Workplace gun prohibitions = promises not kept
By Chad D. Baus
When companies prohibit employees who have concealed handgun licenses from bringing their protection on company property, they explain by way of making a lot of promises.
They say without the prohibition, there is a risk of misuse, poor judgment or accident by license-holders.
They say the prohibition will make a safer work environment.
They say the prohibition makes the company "weapons-free".
The Jeep plant in Toledo, Ohio was none of those things Wednesday night, January 26.
According to a news report from the Toledo Blade, a Jeep worker armed with a double-barreled 20-gauge shotgun shot two supervisors and a team leader at 8:45 p.m. last night in an office area at DaimlerChrysler’s Jeep assembly plant in Toledo, fatally wounding one and injuring two others.
The gunman is identified by police as 54 year-old Toledoan Myles Meyers, who has an extensive criminal record dating back to the 70's. An employee at the plant, Meyers reportedly had met Tuesday with union and company officials to discuss a problem at work, but a company official said today he was not disciplined.
The paper states the attacker was pronounced dead in the office area of the body shop, having apparently shot himself in the head. One supervisor was taken to St. Vincent Mercy Medical Center, where the paper reports he died at 9:20 p.m. The names of the two wounded men, also hospitalized at St. Vincent, were not released last night.
In statements given after the shooting, which have been updated today, Police Chief Mike Navarre said that interviews with witnesses indicate Meyers entered an office in the body shop on the west side of the plant, pointed the shotgun at the head of a female office worker and said he was there to shoot the supervisors and team leader. He then ordered her to contact the men. When two of Meyers' supervisors arrived on a golf cart, they entered the office and were shot by Meyers. The murderer remained in the office, walking past a long row of cubicles as he reloaded, then shot another person before turning the gun on himself. His body was later found in a cubicle.
Navarre stated wires spotted around Meyers' leg and the trunk of his body, originally viewed by police as a potential bomb, were fashioned into a sling used to (illegally) conceal the weapon to get in the plant. The chief said Meyers fired at least five shots, and that he was carrying additional ammunition.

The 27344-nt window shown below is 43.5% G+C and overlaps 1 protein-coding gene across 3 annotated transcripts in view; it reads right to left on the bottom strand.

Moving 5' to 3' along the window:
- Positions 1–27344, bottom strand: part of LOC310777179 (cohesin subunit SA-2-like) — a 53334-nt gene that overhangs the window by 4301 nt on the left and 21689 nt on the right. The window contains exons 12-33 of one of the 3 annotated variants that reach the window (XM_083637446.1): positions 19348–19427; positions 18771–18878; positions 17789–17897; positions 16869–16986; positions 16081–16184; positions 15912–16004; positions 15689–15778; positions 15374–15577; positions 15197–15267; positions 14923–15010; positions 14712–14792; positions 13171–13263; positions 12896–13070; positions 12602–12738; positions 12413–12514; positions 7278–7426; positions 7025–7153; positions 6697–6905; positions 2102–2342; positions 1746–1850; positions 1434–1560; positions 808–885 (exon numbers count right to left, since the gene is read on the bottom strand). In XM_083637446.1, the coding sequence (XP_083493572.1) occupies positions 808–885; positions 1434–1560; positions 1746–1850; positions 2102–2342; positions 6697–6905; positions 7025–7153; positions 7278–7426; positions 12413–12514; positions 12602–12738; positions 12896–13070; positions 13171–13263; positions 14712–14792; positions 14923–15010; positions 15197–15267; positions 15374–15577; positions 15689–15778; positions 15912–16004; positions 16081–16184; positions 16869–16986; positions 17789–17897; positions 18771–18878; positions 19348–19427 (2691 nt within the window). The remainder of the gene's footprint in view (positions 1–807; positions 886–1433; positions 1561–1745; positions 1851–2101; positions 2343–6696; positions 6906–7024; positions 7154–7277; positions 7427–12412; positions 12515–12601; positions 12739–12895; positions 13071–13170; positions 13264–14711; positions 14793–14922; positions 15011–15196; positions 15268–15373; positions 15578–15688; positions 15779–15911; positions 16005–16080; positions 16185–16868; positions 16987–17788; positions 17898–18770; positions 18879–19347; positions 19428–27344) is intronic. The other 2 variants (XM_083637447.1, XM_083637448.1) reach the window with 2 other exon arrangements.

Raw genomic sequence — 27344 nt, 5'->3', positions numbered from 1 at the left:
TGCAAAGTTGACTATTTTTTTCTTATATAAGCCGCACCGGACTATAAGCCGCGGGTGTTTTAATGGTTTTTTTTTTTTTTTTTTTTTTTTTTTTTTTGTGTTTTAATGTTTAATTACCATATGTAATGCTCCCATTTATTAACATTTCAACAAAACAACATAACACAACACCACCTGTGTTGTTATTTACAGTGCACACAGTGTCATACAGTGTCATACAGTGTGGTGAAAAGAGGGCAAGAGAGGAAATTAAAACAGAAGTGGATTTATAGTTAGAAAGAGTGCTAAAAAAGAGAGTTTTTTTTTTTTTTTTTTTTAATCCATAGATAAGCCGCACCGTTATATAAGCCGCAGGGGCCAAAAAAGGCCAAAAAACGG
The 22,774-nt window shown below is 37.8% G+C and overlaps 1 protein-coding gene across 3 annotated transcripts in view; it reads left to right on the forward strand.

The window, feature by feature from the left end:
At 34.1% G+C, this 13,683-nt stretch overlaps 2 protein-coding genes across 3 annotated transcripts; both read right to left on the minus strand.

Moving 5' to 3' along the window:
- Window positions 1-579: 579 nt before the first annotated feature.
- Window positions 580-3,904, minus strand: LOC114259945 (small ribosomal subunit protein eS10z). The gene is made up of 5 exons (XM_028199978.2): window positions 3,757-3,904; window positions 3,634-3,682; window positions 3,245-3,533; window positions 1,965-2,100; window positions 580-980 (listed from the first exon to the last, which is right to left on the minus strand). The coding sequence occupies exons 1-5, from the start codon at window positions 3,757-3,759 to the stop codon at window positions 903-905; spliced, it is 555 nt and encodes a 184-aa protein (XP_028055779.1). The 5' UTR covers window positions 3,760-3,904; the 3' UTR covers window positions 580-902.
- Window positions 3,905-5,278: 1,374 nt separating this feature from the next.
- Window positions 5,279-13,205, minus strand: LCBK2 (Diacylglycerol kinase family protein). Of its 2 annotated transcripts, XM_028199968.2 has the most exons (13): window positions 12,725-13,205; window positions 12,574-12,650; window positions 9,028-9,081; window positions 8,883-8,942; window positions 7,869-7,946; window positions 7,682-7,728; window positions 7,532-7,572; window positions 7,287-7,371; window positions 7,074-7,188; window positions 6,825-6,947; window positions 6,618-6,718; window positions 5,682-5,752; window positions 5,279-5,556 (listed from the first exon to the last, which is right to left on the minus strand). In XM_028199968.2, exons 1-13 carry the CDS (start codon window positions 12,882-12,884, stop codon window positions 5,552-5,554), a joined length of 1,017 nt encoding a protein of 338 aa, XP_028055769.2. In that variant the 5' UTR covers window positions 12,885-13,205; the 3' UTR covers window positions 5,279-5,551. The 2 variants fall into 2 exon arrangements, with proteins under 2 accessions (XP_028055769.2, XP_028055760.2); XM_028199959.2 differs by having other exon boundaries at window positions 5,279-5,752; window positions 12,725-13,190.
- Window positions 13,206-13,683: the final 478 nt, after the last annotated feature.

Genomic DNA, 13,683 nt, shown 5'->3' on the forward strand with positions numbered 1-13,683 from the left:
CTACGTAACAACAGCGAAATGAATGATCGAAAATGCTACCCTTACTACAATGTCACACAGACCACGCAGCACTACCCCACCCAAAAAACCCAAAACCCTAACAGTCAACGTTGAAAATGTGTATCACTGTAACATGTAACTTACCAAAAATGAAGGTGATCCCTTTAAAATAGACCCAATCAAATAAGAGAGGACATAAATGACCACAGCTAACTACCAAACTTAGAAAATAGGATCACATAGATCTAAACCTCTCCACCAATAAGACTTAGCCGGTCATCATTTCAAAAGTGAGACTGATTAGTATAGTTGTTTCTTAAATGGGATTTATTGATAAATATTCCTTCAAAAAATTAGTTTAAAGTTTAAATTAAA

Chief Navarre said about 15 police crews were at the plant "within a few minutes". Several hundred workers were in the plant at the time of the shootings, and when officers arrived, they found people running far from the plant, because when the need for self-protection presents itself, attackers don't wait for help to arrive.
As Navarre staged the press conference to offer details on this tragedy, I couldn't help but recall his opinions on self-defense:
"Complying with criminals" didn't prevent the Jeep plant shootings, and apparently there weren't any baseball bats lying around.
The City of Toledo has some of the most restrictive gun control laws in the state. During the years leading up to legalization of OhioCCW, Mayor Jack Ford vigorously opposed concealed carry legislation. He presides over a city which bans the practice of open carry for self-defense, held up by five Supreme Court Justices as a "fundamental, individual right". And Ford cast the deciding vote for renewing a ban on inexpensive handguns, which discriminates against the less fortunate citizens of Toledo.
Toledo gun control extremist Toby Hoover recently issued a statement praising workplace weapons prohibitions, fretting that "persons that carry guns make decisions that will affect any of us in their presence. Their judgment of when they will use a firearm puts us all at risk." Indeed, and the decision made by Mr. Meyers was made despite all the Federal gun control laws, state gun control laws, Toledo gun control laws, and employee manual gun control policies, because people who are determined to kill just don't care. This killer broke scores of firearms and criminal laws in committing this rampage, and he didn't need a license to do it. Of course, these same laws did nothing to protect the law-abiding citizens who work for Jeep.
When the Ohio House of Representatives passed Sub. House Bill 12 in 2003, a specific exemption prohibited companies from telling licensed customers and employees they could not store a firearm in their own automobile on the company parking lot. This provision was stripped from the final bill by the state Senate, rendering people defenseless (even on the drive to and from work), and making a repeat of the life-saving actions of Pearl High School Assistant Principal Joel Myrick at a Mississippi school shooting in 1997 much less likely here in Ohio.
Even now, in Oklahoma, a group of corporations is fighting a newly-passed state law which would return the right of self-defense to customers and employees (at least in part) by exempting parking lots from places where businesses can ban firearms. How tragic.
Banning the human right to self-defense for customers or employees has proven time and again to be a complete failure. It is time for this nation's businesses to recognize there is nothing to fear from law-abiding citizens who choose to defend themselves.
Op-ed: The False Hope of Gun-Free Zones